Week 9: Leading Someone to Christ
Some sow the seed, others water the ground, but some reap a harvest (1 Cor. 3:6). Sooner or later, you’ll have an opportunity to lead someone to Christ. “For all who call upon the name of the Lord will be saved.” (Rom 10:13) God can and will use you as a means of shifting someone’s eternal destiny. Let’s prepare for that moment today.
Week 10: Talking About Baptism
Baptism is a specific act of public profession in obedience with Christ’s command. The NT distinguishes baptism from salvation but does not separate it from salvation. Part of leading someone to Christ is knowing how to help them take his or her first step of following Jesus—believer’s baptism.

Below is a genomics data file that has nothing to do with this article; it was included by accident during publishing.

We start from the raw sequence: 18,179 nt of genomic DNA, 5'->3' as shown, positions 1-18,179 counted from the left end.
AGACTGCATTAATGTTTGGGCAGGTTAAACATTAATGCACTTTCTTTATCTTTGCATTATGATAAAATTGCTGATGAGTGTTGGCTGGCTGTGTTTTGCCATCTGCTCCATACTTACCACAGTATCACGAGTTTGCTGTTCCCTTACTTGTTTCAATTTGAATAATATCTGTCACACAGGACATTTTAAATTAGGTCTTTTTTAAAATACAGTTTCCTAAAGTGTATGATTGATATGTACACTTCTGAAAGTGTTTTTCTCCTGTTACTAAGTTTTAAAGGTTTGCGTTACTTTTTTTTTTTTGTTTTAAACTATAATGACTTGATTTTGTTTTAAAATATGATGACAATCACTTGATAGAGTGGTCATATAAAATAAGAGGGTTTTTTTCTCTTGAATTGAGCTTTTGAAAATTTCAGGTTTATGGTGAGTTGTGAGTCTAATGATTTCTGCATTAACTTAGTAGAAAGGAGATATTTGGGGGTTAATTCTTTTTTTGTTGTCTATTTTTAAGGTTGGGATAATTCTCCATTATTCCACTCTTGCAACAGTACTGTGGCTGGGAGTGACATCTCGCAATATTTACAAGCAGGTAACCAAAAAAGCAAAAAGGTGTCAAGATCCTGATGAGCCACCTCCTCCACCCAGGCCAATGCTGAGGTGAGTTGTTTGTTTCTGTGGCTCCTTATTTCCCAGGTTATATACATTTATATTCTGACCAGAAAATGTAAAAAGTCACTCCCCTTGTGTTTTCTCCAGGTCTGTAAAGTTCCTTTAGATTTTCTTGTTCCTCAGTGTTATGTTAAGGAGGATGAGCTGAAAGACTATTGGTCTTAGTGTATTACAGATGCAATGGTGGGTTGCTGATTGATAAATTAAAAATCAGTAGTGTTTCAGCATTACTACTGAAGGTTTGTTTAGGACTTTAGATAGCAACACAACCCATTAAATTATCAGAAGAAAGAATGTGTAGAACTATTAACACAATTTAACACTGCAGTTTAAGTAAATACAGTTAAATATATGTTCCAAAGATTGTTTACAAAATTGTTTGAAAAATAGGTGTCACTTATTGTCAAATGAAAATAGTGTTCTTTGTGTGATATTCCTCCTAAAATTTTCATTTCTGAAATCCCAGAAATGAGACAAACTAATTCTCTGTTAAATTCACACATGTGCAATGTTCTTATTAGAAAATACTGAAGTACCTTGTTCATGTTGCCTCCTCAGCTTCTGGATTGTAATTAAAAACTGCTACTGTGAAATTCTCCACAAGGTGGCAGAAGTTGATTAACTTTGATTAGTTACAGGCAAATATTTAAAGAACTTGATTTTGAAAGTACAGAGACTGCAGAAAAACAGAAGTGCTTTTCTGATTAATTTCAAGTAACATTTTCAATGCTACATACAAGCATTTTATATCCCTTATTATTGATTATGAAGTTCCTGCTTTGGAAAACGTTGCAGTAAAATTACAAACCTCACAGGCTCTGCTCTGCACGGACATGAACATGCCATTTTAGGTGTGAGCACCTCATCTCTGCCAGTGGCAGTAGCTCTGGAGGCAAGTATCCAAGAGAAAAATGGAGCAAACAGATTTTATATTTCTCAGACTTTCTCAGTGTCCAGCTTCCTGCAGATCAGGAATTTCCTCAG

Life in Community
Like last summer, this study will be online based (no Sunday night gatherings). We’ll deliver content to you on two platforms: print and video media. First, a one-page lesson and discussion guide will be available each week, suitable for individual or group use. Second, a short video will launch at the start of the week highlighting key features of the lesson and pertinent applications. Be sure to get both via our website.
As you study, let me encourage you to do so in groups. If you are interested in opening your home for just one night a week, please contact Pastor Tommy at email@example.com with a time and date you’d like to meet (it doesn’t have to be Sunday night!). Remember, theology is best learned in community. Leverage your summer and your home for growing in the Missionary Task.
As John 20:21 tells us, “Jesus said to them again, ‘Peace be with you. As the Father has sent me, even so I am sending you.’”
Happy summer, church. Blessings to you.